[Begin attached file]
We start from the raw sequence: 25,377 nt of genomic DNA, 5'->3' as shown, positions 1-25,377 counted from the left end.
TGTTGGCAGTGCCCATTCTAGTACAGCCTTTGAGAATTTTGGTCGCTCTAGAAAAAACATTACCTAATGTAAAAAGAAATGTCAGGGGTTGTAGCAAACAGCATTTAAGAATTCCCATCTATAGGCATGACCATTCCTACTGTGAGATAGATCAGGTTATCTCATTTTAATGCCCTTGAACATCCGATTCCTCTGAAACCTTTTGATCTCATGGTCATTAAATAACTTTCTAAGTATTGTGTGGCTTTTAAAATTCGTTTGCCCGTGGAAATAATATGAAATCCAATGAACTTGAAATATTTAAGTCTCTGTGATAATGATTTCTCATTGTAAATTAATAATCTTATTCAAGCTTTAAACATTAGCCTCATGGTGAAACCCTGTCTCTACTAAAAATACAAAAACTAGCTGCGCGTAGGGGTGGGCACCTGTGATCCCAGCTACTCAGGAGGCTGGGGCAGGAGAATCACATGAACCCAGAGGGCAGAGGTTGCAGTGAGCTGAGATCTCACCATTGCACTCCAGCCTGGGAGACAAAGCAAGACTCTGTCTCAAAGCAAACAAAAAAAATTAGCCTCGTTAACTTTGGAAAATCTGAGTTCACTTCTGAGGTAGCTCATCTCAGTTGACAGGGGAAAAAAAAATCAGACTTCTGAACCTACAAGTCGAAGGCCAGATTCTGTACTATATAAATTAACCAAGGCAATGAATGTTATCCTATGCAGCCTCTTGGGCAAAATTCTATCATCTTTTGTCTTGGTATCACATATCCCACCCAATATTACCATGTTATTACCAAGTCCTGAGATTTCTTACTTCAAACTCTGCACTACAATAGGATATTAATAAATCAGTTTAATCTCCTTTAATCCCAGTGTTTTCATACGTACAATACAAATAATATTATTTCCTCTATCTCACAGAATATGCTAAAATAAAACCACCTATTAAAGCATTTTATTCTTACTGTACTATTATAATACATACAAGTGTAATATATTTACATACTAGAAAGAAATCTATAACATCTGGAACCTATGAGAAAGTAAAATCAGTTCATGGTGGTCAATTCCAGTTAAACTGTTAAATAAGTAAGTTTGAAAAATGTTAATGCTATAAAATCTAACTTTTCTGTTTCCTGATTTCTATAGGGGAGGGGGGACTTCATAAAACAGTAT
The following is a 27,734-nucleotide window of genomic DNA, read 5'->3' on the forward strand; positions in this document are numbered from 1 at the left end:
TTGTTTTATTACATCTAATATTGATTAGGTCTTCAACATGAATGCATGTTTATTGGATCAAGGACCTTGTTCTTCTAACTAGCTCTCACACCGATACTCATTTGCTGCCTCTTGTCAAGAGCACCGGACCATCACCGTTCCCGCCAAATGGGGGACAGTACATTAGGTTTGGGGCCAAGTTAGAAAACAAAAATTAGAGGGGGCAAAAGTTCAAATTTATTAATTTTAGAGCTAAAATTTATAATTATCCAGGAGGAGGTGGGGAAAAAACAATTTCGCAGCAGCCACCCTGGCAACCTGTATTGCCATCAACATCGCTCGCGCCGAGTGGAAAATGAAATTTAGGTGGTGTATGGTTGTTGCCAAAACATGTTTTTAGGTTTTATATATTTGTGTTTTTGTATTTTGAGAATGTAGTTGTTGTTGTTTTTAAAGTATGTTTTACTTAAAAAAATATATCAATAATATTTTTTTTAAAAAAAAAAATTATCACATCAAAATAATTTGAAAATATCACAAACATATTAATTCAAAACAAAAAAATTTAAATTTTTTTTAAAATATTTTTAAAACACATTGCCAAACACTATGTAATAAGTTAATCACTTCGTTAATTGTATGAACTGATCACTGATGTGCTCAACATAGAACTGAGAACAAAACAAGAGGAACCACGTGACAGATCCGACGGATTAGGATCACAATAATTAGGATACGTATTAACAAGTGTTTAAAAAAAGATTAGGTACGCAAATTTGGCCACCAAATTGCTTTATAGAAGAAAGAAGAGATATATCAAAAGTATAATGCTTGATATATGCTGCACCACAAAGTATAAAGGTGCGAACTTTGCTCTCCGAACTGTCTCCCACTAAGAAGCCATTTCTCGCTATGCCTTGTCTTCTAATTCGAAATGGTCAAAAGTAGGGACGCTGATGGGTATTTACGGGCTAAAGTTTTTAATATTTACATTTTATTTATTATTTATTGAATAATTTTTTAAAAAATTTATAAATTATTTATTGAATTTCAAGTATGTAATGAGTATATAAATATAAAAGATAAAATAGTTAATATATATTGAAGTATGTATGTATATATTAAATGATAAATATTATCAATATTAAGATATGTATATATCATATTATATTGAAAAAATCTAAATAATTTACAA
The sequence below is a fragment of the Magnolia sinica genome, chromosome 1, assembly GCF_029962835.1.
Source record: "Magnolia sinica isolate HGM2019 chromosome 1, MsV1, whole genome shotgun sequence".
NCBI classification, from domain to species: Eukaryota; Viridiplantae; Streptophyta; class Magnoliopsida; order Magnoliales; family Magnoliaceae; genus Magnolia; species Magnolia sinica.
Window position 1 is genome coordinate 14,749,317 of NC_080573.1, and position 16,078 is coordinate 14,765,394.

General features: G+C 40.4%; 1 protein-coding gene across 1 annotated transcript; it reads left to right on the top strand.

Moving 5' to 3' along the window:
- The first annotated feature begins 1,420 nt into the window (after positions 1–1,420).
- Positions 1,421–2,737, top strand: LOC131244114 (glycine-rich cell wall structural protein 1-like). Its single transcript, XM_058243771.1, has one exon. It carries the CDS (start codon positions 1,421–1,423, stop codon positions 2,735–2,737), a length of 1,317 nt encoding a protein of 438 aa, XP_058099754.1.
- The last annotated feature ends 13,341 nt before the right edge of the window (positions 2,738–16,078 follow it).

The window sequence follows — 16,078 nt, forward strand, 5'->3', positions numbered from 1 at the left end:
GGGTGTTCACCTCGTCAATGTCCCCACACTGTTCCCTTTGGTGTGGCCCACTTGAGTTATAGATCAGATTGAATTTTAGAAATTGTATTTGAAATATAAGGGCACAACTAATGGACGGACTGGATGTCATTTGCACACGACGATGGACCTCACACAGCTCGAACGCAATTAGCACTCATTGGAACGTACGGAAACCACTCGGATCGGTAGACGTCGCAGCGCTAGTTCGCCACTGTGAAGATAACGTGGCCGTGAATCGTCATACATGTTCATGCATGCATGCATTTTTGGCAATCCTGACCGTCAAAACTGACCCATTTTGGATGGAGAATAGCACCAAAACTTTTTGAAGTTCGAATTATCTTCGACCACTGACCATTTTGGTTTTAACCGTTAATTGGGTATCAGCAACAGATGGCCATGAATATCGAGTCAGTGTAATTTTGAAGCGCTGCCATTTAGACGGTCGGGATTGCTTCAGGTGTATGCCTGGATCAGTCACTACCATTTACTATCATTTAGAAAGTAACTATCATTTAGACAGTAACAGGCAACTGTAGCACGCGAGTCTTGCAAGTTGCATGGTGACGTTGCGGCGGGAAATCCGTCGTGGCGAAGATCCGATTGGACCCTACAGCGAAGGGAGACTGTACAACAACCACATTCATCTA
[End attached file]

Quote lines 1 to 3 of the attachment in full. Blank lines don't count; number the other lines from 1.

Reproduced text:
We start from the raw sequence: 25,377 nt of genomic DNA, 5'->3' as shown, positions 1-25,377 counted from the left end.
TGTTGGCAGTGCCCATTCTAGTACAGCCTTTGAGAATTTTGGTCGCTCTAGAAAAAACATTACCTAATGTAAAAAGAAATGTCAGGGGTTGTAGCAAACAGCATTTAAGAATTCCCATCTATAGGCATGACCATTCCTACTGTGAGATAGATCAGGTTATCTCATTTTAATGCCCTTGAACATCCGATTCCTCTGAAACCTTTTGATCTCATGGTCATTAAATAACTTTCTAAGTATTGTGTGGCTTTTAAAATTCGTTTGCCCGTGGAAATAATATGAAATCCAATGAACTTGAAATATTTAAGTCTCTGTGATAATGATTTCTCATTGTAAATTAATAATCTTATTCAAGCTTTAAACATTAGCCTCATGGTGAAACCCTGTCTCTACTAAAAATACAAAAACTAGCTGCGCGTAGGGGTGGGCACCTGTGATCCCAGCTACTCAGGAGGCTGGGGCAGGAGAATCACATGAACCCAGAGGGCAGAGGTTGCAGTGAGCTGAGATCTCACCATTGCACTCCAGCCTGGGAGACAAAGCAAGACTCTGTCTCAAAGCAAACAAAAAAAATTAGCCTCGTTAACTTTGGAAAATCTGAGTTCACTTCTGAGGTAGCTCATCTCAGTTGACAGGGGAAAAAAAAATCAGACTTCTGAACCTACAAGTCGAAGGCCAGATTCTGTACTATATAAATTAACCAAGGCAATGAATGTTATCCTATGCAGCCTCTTGGGCAAAATTCTATCATCTTTTGTCTTGGTATCACATATCCCACCCAATATTACCATGTTATTACCAAGTCCTGAGATTTCTTACTTCAAACTCTGCACTACAATAGGATATTAATAAATCAGTTTAATCTCCTTTAATCCCAGTGTTTTCATACGTACAATACAAATAATATTATTTCCTCTATCTCACAGAATATGCTAAAATAAAACCACCTATTAAAGCATTTTATTCTTACTGTACTATTATAATACATACAAGTGTAATATATTTACATACTAGAAAGAAATCTATAACATCTGGAACCTATGAGAAAGTAAAATCAGTTCATGGTGGTCAATTCCAGTTAAACTGTTAAATAAGTAAGTTTGAAAAATGTTAATGCTATAAAATCTAACTTTTCTGTTTCCTGATTTCTATAGGGGAGGGGGGACTTCATAAAACAGTAT
The following is a 27,734-nucleotide window of genomic DNA, read 5'->3' on the forward strand; positions in this document are numbered from 1 at the left end: